Posted on: 12 July, 2023
Cranstoun support the Scottish Government’s call for a shift towards a health-based approach to drug policy with harm reduction principles at its core. Their paper A Caring, Compassionate, and Human Rights Informed Policy for Scotland represents a commitment to evidence-based policy that we hope will help significantly reduce drug-related deaths in the long-term.
We commend the Scottish Government for listening to people with lived and living experience to construct these proposals, as their voices are particularly important to deliver the meaningful and effective changes needed to tackle this issue. For too long, the criminalisation of people who use drugs has created barriers to social and economic inclusion, and embedded stigmatisation of people who use drugs in our society, and so we wholly support the measures outlined to decriminalise drug possession.
As an organisation who practice harm reduction, we support the calls for legislative change to allow for a broader suite of evidence-based interventions to be available, including Overdose Prevention Centres, drug-checking, and the distribution of sterile paraphernalia used by people who use drugs.
The absence of safe supply directly contributes to the continuing drugs deaths crisis in Scotland, and ensures an enormous market is controlled by violent criminal organisations.
Prohibition and its enforcement has led to increased drug potency, and consequentially encouraged criminal organisations to recruit children to sell and traffic their products.
We can reverse these trends through regulation, and Cranstoun supports efforts to involve the population to develop a regulatory framework for the safer supply of drugs.
This announcement today must not simply leave the the decision in the hands of a Westminster Government which promised a crackdown on drugs just last week. The Scottish Government must also continue to pursue solutions within the existing legal framework to allow for the implementation of evidence-based harm reduction policies.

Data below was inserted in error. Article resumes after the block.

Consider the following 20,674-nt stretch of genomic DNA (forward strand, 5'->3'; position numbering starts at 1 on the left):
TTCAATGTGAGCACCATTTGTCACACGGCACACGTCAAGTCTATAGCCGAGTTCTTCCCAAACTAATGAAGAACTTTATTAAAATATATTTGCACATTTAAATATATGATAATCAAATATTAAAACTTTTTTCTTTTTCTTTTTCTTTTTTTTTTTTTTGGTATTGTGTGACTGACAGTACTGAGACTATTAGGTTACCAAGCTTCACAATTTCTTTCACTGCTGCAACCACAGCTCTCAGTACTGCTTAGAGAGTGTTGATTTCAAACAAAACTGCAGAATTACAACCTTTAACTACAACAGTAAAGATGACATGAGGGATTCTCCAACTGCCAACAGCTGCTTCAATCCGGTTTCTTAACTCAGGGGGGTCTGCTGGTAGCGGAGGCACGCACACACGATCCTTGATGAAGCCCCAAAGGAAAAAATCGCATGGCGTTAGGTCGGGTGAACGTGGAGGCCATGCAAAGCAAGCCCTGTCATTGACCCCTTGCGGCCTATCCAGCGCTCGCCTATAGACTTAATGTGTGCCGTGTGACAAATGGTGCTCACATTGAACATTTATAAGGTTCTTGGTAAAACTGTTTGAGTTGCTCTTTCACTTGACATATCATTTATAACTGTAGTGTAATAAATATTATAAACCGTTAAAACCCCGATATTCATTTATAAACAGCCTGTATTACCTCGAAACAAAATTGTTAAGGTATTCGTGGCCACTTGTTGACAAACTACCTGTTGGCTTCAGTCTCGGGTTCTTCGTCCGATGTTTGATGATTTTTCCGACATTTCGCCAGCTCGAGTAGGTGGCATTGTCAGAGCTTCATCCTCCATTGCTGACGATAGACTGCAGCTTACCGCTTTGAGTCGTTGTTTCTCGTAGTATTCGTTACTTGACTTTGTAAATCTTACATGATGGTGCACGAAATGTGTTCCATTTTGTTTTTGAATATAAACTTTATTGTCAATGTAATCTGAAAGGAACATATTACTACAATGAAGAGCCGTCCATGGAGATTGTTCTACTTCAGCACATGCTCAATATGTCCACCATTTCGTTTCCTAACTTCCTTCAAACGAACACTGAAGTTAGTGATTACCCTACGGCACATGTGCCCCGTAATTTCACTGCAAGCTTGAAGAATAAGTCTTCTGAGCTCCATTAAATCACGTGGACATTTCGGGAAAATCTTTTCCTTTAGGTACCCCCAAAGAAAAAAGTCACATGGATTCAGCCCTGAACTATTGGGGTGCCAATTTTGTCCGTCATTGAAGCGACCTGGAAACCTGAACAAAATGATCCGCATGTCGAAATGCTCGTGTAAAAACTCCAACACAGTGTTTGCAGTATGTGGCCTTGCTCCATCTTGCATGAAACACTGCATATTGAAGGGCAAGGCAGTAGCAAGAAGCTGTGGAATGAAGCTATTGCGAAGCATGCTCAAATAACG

The Scottish Government must give clarity regarding the deprioritisation agreements with regards to controlled substances which achieved approval from the Lord Advocate in 2021, and do everything they can to support the case before the Lord Advocate as to whether an Overdose Prevention Centre could open now. This would be on the basis that prosecuting the operators or people who may use such a facility would not be ‘in the public interest’ as was mentioned in the paper, and that such a facility – dependent upon the scope – would not be in contravention of the Misuse of Drugs Act 1971.
A medicalised model of Diamorphine Assisted Treatment is currently available in Glasgow, and existing national and international evidence demonstrates that this will reduce harm and drug-associated crime. Alternative models – such as an integrated model similar to the scheme which was operated by Foundations in Teesside – should be trialled alongside the Glasgow model for comparative purposes, given they are known to be significantly cheaper without sacrificing any clinical oversight. This was evaluated by Teesside University, producing startling results which prove the efficacy of such a model, in an area with similar levels of tragic drug deaths.
Finally, the government must take steps to improve the speed of access to opioid agonist treatment to ensure that those ready to reduce their use of street opioids are supported to do so within a timeframe that works for them. Given the interrelating issue of homelessness and dependent drug use, there must also be consideration for increased supported housing, whereby people with existing substance use issues are offered a roof over their heads prior to addressing their use. Refusing to house people who use substances is counter-intuitive, as it drives use onto the streets, increasing visibility and drug-related litter.
Drug-related deaths across the UK, but especially in Scotland, represent thousands upon thousands of failures by administrations of all political persuasions, but evidence-based solutions to this crisis, like those proposed today, are available. We lend our support to those calling for the UK government to enact these vital reforms, to improve public health, deliver value for taxpayers, and save lives.
Charlie Mack, Cranstoun CEO, said: We welcome today’s announcement from Scotland calling on the UK Government decriminalise personal possession of drugs to seek to address the tragic drug crisis. Whilst legislative reform must be the goal, we continue to ask the Scottish Government to take steps to save lives which can happen within the existing legislative framework and can happen now.
The redrafting of legislation of the Misuse of Drugs Act is a timely process, and with over 3 people dying a day from drugs in Scotland, it is essential that the Scottish Government continue to explore options such as an integrated diamorphine assisted treatment model, deprioritisation agreements, and the possibility that allowing overdose prevention centres is not in contravention of the act.
This issue is not isolated to Scotland, and amendments to the Act would benefit the UK as a whole by taking major strides towards ending the United Kingdom’s shame of consistently having the highest number of drug deaths in Europe. Aside from averting preventable tragedy, harm reduction measures are proven to save money and reduce the strain on our over-burdened policing and criminal justice system